While I see the similarities between this year’s AL MVP debate and that of the last 2 seasons, I think overall it’s quite different. Part of the argument for Trout over Miguel Cabrera was the grand canyon sized difference in defense and baserunning between the two. Not only was that backed up by the numbers, but more importantly, when it comes to defense, the scouting evaluations backed that up. Cabrera was arguably the worst defensive third baseman in baseball. On the 20-80 scouting scale, he was rated at a 30 or 35. The guy just had zero range. Trout’s speed and good reads on balls in play rated him as a 75 defender. What should come as a surprise to no one is that Trout is an 80 runner while Cabrera is a 30 runner. Cabrera does have the better arm, but range is far more important unless you’re a catcher. The eye test qualitatively backed up what WAR quantified.

With Gordon and Trout we’re now talking about two excellent defenders. Right now, Gordon has a 2.0 Defensive WAR (dWAR) and Trout has -0.2 dWAR. Now I’m a hardcore sabermetrician, but I don’t buy that difference at all. Gordon’s dWAR does back up the eye test. Trout’s, however, does not. Even if I concede that he’s not quite as good defensively as he used to be, he’s still at least a 70 defender. I watch him plenty and try to get scouting information whenever I can. Heck, I’m watching him as I write this post! He’s made quite a few rangy plays that I don’t believe the average center fielder can make. Gordon is no slouch himself. He’s probably a 75 defender. Let’s not also forget that Trout plays a more difficult and valuable position. I cannot believe that half a grade of defense is worth 2 dWAR. I would argue that Trout’s overall WAR should be at least 1 WAR higher. On the base paths, Trout isn’t as effective as he used to be, but he’s still far better than Gordon. It’s not the same gap as with Cabrera, but Trout is still an 80 runner and Gordon is 50 or 55. You can replace Gordon with Josh Donaldson in this paragraph and it’d still be roughly accurate.

Trout’s huge advantage in offense cannot be trumped by defense that, at best, is marginally better than his, and at worst, is comparable. Trout will probably win the MVP this year, and deservedly so. Ironically, the gap between him and whoever the runner-up is will be the smallest of the past 3 seasons.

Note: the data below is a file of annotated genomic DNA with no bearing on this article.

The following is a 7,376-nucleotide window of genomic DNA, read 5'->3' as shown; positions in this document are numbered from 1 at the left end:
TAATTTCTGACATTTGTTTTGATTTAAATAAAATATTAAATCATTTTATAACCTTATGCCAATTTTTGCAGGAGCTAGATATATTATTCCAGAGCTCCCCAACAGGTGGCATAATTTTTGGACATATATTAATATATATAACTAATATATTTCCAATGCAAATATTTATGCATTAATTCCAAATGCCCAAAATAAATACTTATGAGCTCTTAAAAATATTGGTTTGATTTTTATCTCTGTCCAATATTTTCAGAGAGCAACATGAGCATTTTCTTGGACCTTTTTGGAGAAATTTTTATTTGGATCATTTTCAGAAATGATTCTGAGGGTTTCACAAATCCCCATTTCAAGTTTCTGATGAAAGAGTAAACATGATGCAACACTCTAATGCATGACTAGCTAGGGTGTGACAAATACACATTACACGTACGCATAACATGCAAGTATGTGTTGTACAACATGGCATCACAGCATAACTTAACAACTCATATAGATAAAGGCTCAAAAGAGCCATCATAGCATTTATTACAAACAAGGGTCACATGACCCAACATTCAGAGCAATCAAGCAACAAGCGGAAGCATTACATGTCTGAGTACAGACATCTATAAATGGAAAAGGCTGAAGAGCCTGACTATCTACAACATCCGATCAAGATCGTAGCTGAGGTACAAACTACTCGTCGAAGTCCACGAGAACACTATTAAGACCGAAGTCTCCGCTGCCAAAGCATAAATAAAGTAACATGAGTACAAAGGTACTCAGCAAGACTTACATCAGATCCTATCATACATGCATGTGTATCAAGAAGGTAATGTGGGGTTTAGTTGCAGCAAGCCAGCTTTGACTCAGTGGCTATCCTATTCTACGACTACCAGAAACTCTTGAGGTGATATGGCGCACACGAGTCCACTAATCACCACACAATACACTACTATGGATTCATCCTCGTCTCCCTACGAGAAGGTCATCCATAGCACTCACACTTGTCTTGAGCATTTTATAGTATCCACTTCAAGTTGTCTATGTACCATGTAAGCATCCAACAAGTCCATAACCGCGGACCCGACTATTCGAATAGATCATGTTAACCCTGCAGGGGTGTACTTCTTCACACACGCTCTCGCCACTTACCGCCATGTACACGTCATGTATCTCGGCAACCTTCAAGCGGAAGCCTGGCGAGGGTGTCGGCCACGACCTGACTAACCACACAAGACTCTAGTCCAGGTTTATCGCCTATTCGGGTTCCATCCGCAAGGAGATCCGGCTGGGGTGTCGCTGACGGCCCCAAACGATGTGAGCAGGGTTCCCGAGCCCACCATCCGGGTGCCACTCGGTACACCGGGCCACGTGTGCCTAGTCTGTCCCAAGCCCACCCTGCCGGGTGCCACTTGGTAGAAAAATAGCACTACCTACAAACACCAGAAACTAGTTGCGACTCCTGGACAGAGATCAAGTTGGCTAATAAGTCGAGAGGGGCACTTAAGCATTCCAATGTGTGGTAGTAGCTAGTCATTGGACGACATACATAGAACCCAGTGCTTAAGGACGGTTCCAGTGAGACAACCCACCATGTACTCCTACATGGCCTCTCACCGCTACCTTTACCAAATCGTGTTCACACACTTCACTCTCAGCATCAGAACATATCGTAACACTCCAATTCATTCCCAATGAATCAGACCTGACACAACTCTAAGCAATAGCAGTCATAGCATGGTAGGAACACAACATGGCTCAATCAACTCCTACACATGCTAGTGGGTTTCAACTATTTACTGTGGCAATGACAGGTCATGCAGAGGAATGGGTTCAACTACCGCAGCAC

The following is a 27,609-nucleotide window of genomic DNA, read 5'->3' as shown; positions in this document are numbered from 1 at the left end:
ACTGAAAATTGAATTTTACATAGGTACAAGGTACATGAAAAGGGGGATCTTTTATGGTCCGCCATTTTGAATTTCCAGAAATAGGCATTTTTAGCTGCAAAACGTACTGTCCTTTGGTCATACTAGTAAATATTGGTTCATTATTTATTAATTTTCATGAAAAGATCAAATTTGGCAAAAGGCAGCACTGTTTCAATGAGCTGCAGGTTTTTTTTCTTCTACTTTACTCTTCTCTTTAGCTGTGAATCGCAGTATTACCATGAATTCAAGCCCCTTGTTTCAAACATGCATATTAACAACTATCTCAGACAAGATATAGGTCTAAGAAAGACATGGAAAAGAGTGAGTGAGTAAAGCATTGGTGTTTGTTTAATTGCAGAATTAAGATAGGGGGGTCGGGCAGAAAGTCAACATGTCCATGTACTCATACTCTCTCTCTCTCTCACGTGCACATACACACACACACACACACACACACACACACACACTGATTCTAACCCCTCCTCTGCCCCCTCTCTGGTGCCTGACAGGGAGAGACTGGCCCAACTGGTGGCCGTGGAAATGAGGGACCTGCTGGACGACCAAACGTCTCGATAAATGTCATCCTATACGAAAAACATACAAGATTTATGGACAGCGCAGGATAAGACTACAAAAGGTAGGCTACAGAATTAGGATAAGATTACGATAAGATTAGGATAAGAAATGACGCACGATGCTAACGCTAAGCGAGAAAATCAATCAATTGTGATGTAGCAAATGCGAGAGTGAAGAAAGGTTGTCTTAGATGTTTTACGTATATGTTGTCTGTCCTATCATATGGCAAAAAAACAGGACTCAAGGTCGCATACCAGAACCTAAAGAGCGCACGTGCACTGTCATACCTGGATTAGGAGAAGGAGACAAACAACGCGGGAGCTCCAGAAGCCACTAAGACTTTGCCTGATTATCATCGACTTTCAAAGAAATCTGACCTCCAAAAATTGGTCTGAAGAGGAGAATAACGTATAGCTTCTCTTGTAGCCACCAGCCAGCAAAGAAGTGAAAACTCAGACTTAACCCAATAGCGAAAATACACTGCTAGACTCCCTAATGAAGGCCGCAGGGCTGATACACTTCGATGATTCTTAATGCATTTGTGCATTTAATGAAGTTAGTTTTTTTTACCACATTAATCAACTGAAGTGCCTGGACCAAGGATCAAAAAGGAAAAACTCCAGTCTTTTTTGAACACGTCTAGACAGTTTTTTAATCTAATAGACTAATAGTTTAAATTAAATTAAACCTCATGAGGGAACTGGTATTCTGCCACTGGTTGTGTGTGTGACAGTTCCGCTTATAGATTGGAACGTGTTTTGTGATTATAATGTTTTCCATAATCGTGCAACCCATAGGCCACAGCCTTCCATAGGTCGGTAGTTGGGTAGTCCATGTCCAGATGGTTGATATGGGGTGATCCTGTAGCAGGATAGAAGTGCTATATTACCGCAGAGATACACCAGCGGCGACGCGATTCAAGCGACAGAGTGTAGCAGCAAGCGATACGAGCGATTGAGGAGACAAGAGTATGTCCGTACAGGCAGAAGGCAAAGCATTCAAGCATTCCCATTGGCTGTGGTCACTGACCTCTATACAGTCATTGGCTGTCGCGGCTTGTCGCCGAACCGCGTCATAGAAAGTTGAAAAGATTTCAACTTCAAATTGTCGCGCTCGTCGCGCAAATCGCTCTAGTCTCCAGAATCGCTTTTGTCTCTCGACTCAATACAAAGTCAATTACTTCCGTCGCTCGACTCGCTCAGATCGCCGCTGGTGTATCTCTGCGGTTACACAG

The problem with the defensive metrics that WAR uses, whether it’s DRS or UZR, is that they’re only significant in multi-season sample sizes. Using single season results, as WAR does, can lead to some fluky results. e.g. Juan Larages has a DRS that’s 28 runs higher than Carlos Gómez. That doesn’t make any sense when they are both 80 defenders2.

I am saddened that Trout appears to have regressed some. That ~60 point dip in OBP compared to last year is really disappointing. The extra power he’s added has come at the cost of too many more outs. Overall, it’s not worth it. It’s almost as if he’s trying to be more like Cabrera because, as we learned the last two seasons, that’s what wins you MVPs. Ugh, I hate the BBWAA.


  1. Ha! Suck it K-Rod! I hate Francisco Rodríguez. 
  2. As a Mets fan, I would love to see Lagares win a Gold Glove, and I’m sure he will. I’m just not sure that he’s better than Gómez. 

Angels Lose Garrett Richards for 6-9 Months

Since both the Red Sox (my local team) and the Mets (my team) both kind of suck right now, has never been more valuable to me. I plop down on the couch at 7:00 PM and pick out the most interesting game to watch. I make my decision based on what teams are facing each other and who’s pitching. I’m sure a lot of hardcore baseball fans whose teams are out of it do the same thing. However, the past couple of nights I decided to tune into NESN. The Angels were in town, so I wanted to watch Mike Trout play and hopefully break out of the slump he’s been in lately1. I also wanted to watch Mookie Betts, who just got called back up, and Yoenis Céspedes play. Even though is the greatest invention in the history of baseball fandom, it’s nice to tune in to a game on TV and not have to worry about connectivity issues or visual quality. What sealed it for me last night was the fact that Garrett Richards was pitching for the Angels.

Yes, I was watching live on TV when Richards collapsed trying to cover first base.

My heart dropped when it happened. I don’t have any emotional connection to the Los Angeles Angels2, but I hate to see any player, especially one having a breakout year, get hurt. My initial reaction is that he tore his ACL and that we may not see him again until 2016. As it turns out, he tore his patellar tendon and will be out 6-9 months.

Garrett Richards has inarguably been the best pitcher on the Angels staff this season with 4.4 WAR. Coincidentally, his ERA and FIP are exactly the same at 2.61, which is excellent. He also has an excellent 24.2 K% which he is accomplishing without walking many batters. He accomplishes this by throwing one of the hardest fourseam fastballs in the majors, one that averages a whopping 97 MPH! He compliments it with a sinker that’s less than half a mile slower. Think about a pitch that’s thrown that hard with movement. It’s been especially helpful at getting lefties out. His slider has improved as well. He’s throwing it harder and it has more bite to it. It’s used as an out pitch, but he sometimes likes to surprise hitters with it when he’s behind in the count.